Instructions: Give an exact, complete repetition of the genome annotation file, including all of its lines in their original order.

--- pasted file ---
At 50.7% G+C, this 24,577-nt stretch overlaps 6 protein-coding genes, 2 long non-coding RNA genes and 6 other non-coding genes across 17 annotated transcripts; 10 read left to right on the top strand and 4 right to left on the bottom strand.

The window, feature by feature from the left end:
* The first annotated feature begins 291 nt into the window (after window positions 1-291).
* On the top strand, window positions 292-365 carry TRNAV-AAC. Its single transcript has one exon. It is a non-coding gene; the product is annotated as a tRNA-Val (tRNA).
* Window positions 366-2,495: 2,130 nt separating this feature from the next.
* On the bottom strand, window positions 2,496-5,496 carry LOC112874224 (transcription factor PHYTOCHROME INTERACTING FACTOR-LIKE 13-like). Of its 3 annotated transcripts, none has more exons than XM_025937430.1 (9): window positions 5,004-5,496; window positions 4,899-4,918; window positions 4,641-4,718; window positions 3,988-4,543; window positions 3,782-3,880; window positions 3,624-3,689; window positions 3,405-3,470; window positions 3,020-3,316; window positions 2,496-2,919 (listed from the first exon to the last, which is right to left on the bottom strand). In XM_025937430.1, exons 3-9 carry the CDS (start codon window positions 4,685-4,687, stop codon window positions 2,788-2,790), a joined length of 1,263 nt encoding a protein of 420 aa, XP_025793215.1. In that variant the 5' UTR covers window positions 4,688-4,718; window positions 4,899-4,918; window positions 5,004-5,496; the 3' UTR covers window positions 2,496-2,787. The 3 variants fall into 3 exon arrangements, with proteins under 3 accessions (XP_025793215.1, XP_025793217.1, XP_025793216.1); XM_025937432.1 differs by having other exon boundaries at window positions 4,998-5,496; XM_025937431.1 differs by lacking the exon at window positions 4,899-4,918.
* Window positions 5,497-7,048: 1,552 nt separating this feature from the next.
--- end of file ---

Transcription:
At 50.7% G+C, this 24,577-nt stretch overlaps 6 protein-coding genes, 2 long non-coding RNA genes and 6 other non-coding genes across 17 annotated transcripts; 10 read left to right on the top strand and 4 right to left on the bottom strand.

The window, feature by feature from the left end:
* The first annotated feature begins 291 nt into the window (after window positions 1-291).
* On the top strand, window positions 292-365 carry TRNAV-AAC. Its single transcript has one exon. It is a non-coding gene; the product is annotated as a tRNA-Val (tRNA).
* Window positions 366-2,495: 2,130 nt separating this feature from the next.
* On the bottom strand, window positions 2,496-5,496 carry LOC112874224 (transcription factor PHYTOCHROME INTERACTING FACTOR-LIKE 13-like). Of its 3 annotated transcripts, none has more exons than XM_025937430.1 (9): window positions 5,004-5,496; window positions 4,899-4,918; window positions 4,641-4,718; window positions 3,988-4,543; window positions 3,782-3,880; window positions 3,624-3,689; window positions 3,405-3,470; window positions 3,020-3,316; window positions 2,496-2,919 (listed from the first exon to the last, which is right to left on the bottom strand). In XM_025937430.1, exons 3-9 carry the CDS (start codon window positions 4,685-4,687, stop codon window positions 2,788-2,790), a joined length of 1,263 nt encoding a protein of 420 aa, XP_025793215.1. In that variant the 5' UTR covers window positions 4,688-4,718; window positions 4,899-4,918; window positions 5,004-5,496; the 3' UTR covers window positions 2,496-2,787. The 3 variants fall into 3 exon arrangements, with proteins under 3 accessions (XP_025793215.1, XP_025793217.1, XP_025793216.1); XM_025937432.1 differs by having other exon boundaries at window positions 4,998-5,496; XM_025937431.1 differs by lacking the exon at window positions 4,899-4,918.
* Window positions 5,497-7,048: 1,552 nt separating this feature from the next.